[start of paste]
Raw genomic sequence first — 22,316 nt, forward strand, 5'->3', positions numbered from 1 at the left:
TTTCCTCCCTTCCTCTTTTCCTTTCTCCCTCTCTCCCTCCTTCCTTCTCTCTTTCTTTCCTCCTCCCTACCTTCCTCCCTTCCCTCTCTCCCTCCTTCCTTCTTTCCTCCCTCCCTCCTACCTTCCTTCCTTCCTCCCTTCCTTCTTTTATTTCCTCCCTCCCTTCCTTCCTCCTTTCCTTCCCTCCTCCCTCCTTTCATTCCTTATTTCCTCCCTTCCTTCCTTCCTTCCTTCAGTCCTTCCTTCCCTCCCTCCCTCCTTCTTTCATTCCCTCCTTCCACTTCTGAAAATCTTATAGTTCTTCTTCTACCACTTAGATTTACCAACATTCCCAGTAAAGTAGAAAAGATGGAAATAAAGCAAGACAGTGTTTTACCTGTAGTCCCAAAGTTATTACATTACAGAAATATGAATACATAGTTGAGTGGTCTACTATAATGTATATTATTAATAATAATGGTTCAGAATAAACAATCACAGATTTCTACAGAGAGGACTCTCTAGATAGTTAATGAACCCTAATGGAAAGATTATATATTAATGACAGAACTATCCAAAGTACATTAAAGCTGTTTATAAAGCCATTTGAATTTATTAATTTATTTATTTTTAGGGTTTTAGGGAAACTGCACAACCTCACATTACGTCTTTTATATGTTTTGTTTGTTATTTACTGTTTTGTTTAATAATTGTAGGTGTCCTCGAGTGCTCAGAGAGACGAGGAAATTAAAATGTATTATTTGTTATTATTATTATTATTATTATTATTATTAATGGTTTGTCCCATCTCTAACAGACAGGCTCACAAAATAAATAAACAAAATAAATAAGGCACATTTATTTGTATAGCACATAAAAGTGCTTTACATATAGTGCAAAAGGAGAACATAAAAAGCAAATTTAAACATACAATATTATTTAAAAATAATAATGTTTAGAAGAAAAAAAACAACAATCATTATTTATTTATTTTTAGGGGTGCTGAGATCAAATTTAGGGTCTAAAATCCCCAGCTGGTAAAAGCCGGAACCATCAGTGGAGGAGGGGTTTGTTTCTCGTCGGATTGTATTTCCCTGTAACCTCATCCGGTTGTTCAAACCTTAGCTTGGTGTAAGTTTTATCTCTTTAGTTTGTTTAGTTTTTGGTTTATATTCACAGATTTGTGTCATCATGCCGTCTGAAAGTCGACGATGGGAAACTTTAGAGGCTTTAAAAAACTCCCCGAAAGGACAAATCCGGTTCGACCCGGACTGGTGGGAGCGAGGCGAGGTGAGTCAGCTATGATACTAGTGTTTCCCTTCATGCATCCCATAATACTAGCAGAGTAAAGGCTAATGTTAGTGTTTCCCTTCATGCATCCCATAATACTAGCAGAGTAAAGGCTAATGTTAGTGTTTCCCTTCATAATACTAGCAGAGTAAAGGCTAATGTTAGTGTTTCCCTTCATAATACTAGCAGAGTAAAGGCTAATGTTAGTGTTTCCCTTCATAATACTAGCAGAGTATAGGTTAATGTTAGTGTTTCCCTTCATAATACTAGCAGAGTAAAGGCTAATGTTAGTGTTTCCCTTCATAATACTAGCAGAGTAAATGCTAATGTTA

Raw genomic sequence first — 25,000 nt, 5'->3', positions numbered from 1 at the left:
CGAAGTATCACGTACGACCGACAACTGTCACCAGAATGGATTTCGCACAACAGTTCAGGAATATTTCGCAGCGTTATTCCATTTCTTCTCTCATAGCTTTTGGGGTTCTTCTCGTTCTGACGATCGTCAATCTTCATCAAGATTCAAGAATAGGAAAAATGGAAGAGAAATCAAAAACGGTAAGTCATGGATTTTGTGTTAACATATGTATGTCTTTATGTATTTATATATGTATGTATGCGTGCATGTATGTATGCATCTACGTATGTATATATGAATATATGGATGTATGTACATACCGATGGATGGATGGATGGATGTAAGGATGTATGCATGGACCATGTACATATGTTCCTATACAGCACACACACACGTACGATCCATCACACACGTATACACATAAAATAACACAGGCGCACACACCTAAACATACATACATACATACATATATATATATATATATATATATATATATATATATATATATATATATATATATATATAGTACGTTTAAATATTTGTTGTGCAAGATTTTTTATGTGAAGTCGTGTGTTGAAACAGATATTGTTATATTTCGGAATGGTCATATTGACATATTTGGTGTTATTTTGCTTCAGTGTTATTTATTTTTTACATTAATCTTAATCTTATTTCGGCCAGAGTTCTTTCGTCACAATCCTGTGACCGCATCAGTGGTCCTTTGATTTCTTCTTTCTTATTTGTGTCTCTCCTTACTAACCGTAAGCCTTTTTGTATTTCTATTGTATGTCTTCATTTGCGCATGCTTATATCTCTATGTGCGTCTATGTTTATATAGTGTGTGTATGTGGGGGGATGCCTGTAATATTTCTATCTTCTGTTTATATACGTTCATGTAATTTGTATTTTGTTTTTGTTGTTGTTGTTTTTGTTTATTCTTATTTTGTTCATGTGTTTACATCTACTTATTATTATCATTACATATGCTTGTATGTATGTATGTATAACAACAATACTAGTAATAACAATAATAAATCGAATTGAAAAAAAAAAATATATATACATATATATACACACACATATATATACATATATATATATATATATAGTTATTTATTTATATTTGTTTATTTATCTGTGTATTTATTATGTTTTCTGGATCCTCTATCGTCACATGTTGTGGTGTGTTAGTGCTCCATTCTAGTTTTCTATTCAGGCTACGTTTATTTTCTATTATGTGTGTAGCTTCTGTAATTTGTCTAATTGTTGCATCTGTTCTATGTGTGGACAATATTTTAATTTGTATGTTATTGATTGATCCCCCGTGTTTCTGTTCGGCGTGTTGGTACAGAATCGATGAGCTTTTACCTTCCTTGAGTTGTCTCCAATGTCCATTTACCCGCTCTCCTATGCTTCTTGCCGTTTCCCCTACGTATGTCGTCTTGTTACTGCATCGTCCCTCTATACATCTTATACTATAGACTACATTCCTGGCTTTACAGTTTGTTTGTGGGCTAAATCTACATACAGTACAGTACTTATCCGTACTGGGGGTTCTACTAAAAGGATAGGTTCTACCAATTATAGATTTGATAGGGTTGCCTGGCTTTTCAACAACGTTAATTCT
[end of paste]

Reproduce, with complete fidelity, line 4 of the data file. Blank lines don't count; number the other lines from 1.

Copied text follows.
CGAAGTATCACGTACGACCGACAACTGTCACCAGAATGGATTTCGCACAACAGTTCAGGAATATTTCGCAGCGTTATTCCATTTCTTCTCTCATAGCTTTTGGGGTTCTTCTCGTTCTGACGATCGTCAATCTTCATCAAGATTCAAGAATAGGAAAAATGGAAGAGAAATCAAAAACGGTAAGTCATGGATTTTGTGTTAACATATGTATGTCTTTATGTATTTATATATGTATGTATGCGTGCATGTATGTATGCATCTACGTATGTATATATGAATATATGGATGTATGTACATACCGATGGATGGATGGATGGATGTAAGGATGTATGCATGGACCATGTACATATGTTCCTATACAGCACACACACACGTACGATCCATCACACACGTATACACATAAAATAACACAGGCGCACACACCTAAACATACATACATACATACATATATATATATATATATATATATATATATATATATATATATATATATATATATATATAGTACGTTTAAATATTTGTTGTGCAAGATTTTTTATGTGAAGTCGTGTGTTGAAACAGATATTGTTATATTTCGGAATGGTCATATTGACATATTTGGTGTTATTTTGCTTCAGTGTTATTTATTTTTTACATTAATCTTAATCTTATTTCGGCCAGAGTTCTTTCGTCACAATCCTGTGACCGCATCAGTGGTCCTTTGATTTCTTCTTTCTTATTTGTGTCTCTCCTTACTAACCGTAAGCCTTTTTGTATTTCTATTGTATGTCTTCATTTGCGCATGCTTATATCTCTATGTGCGTCTATGTTTATATAGTGTGTGTATGTGGGGGGATGCCTGTAATATTTCTATCTTCTGTTTATATACGTTCATGTAATTTGTATTTTGTTTTTGTTGTTGTTGTTTTTGTTTATTCTTATTTTGTTCATGTGTTTACATCTACTTATTATTATCATTACATATGCTTGTATGTATGTATGTATAACAACAATACTAGTAATAACAATAATAAATCGAATTGAAAAAAAAAAATATATATACATATATATACACACACATATATATACATATATATATATATATATAGTTATTTATTTATATTTGTTTATTTATCTGTGTATTTATTATGTTTTCTGGATCCTCTATCGTCACATGTTGTGGTGTGTTAGTGCTCCATTCTAGTTTTCTATTCAGGCTACGTTTATTTTCTATTATGTGTGTAGCTTCTGTAATTTGTCTAATTGTTGCATCTGTTCTATGTGTGGACAATATTTTAATTTGTATGTTATTGATTGATCCCCCGTGTTTCTGTTCGGCGTGTTGGTACAGAATCGATGAGCTTTTACCTTCCTTGAGTTGTCTCCAATGTCCATTTACCCGCTCTCCTATGCTTCTTGCCGTTTCCCCTACGTATGTCGTCTTGTTACTGCATCGTCCCTCTATACATCTTATACTATAGACTACATTCCTGGCTTTACAGTTTGTTTGTGGGCTAAATCTACATACAGTACAGTACTTATCCGTACTGGGGGTTCTACTAAAAGGATAGGTTCTACCAATTATAGATTTGATAGGGTTGCCTGGCTTTTCAACAACGTTAATTCT